Latest City energy report supports programme to end load-shedding over time  

28 May 2022 in Where We Govern

The City of Cape Town’s 4th Cape Town State of Energy and Carbon 2021 Report has been launched. It highlights the key transitions which are required and are under way in an energy sector that continues to be in turmoil and where greater public private partnerships are increasingly emerging as tangible beacons for a more sustainable and secure future.

The report aims to provide a data-rich evidence base for decision makers, support for researchers and planners as well as operational transparency in the energy sector. It looks at aspects of electricity, transport and waste and how these can transition to more sustainable operations. For the first time, the full data set of the State of Energy and Carbon is available digitally on the City’s Open Data Platform.

‘Load-shedding across South Africa continues to limit economic growth, and electricity price increases add an unnecessary burden to households already under financial pressure. Coal-fired electricity remains the largest source of greenhouse gas emissions even as the recent 6th Assessment Report of the International Panel on Climate Change (IPCC) has highlighted the need for immediate multilateral action on climate change. The expansion of the scope of this publication to a ‘State of Energy and Carbon’ reflects the critical role of energy supply in climate action. Our economy needs a clean, reliable electricity supply. This has placed electricity sector reform front and centre of policy at all levels of government. The best thing the City can do right now to significantly reduce carbon emissions is to reduce reliance on Eskom power and use renewable technology to end load-shedding, over time, in Cape Town,’ said the City’s Executive Mayor, Geordin Hill-Lewis.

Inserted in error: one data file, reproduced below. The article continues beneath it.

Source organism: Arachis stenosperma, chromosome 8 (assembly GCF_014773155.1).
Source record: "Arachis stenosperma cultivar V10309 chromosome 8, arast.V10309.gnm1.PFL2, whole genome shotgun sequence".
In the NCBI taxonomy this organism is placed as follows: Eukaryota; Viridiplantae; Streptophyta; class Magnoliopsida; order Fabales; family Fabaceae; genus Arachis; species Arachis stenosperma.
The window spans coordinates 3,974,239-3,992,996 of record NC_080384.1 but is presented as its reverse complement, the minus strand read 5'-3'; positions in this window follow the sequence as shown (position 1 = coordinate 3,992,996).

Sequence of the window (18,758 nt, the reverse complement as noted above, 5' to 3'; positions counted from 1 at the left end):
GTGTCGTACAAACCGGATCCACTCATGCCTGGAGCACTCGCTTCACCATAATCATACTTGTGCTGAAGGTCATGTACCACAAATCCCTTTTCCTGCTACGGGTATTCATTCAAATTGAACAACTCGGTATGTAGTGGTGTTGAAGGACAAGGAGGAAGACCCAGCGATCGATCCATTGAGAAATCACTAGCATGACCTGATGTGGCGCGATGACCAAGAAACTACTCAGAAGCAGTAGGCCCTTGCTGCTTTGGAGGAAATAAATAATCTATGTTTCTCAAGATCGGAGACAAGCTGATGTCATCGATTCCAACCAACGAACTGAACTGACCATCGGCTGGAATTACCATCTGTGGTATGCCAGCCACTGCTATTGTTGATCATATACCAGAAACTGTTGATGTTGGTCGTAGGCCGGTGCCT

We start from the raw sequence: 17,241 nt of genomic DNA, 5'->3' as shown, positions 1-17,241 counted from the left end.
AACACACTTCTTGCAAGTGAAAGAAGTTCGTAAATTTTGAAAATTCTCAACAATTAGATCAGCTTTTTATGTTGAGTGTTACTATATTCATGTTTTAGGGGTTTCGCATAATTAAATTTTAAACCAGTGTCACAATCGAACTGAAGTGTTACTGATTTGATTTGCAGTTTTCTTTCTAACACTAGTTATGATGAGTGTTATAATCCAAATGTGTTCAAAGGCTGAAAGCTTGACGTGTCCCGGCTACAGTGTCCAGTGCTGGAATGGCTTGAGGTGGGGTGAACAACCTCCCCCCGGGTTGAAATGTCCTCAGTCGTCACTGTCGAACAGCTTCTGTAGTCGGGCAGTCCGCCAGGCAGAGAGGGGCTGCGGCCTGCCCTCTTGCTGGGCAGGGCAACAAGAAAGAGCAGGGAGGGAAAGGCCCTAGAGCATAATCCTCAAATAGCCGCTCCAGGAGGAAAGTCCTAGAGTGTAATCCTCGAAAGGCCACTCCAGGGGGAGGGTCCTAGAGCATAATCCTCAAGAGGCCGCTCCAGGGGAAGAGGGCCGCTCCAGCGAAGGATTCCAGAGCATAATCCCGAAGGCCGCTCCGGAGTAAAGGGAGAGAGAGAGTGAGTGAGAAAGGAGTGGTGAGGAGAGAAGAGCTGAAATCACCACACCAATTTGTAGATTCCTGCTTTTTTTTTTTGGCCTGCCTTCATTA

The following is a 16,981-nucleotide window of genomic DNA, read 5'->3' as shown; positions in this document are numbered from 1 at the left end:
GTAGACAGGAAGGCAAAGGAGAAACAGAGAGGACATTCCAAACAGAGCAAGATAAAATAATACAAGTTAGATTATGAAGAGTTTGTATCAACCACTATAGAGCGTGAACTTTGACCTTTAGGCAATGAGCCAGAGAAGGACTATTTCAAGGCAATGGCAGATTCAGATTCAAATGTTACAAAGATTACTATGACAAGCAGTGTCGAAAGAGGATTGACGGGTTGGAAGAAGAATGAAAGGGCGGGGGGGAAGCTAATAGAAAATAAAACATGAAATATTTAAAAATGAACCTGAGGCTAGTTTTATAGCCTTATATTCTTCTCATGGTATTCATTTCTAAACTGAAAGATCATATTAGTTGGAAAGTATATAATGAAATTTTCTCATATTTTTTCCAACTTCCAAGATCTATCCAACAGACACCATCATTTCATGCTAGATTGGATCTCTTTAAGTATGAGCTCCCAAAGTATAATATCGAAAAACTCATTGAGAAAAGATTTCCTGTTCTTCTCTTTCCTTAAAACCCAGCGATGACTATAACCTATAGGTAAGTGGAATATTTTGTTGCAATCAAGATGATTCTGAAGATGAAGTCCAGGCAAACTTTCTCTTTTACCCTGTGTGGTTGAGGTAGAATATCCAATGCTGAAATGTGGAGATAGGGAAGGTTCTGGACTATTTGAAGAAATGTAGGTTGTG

‘When looking at electricity, the report highlights that we must urgently move forward with City partnerships and plans that will end load-shedding over time. The only we way we can achieve this is through cleaner, renewable energy sources, moving away from harmful fossil fuels and making sure the lights are kept on.

‘Transport is the largest contributor to greenhouse gas emissions of any one sector and the demand for petroleum continues to grow. Key interventions to reduce emissions include improved public transport options, electric vehicle preparedness and ensuring that urban planning supports effective mass transit.

‘In the waste sector, organic waste and wastewater are significant sources of emissions but they offer opportunities for climate action. Our landfill sites have made great strides in capturing and flaring the powerful and very harmful greenhouse gas, methane. The City is now nearing the production of electricity from landfill gas with the 2MW waste-to-energy project at our Coastal Park Landfill.

‘Our energy and climate data is internationally recognised for its quality and we can be proud of the work put into it by officials, partners and service providers’, said the City’s Mayoral Committee Member for Energy, Councillor Beverley van Reenen.

For more information: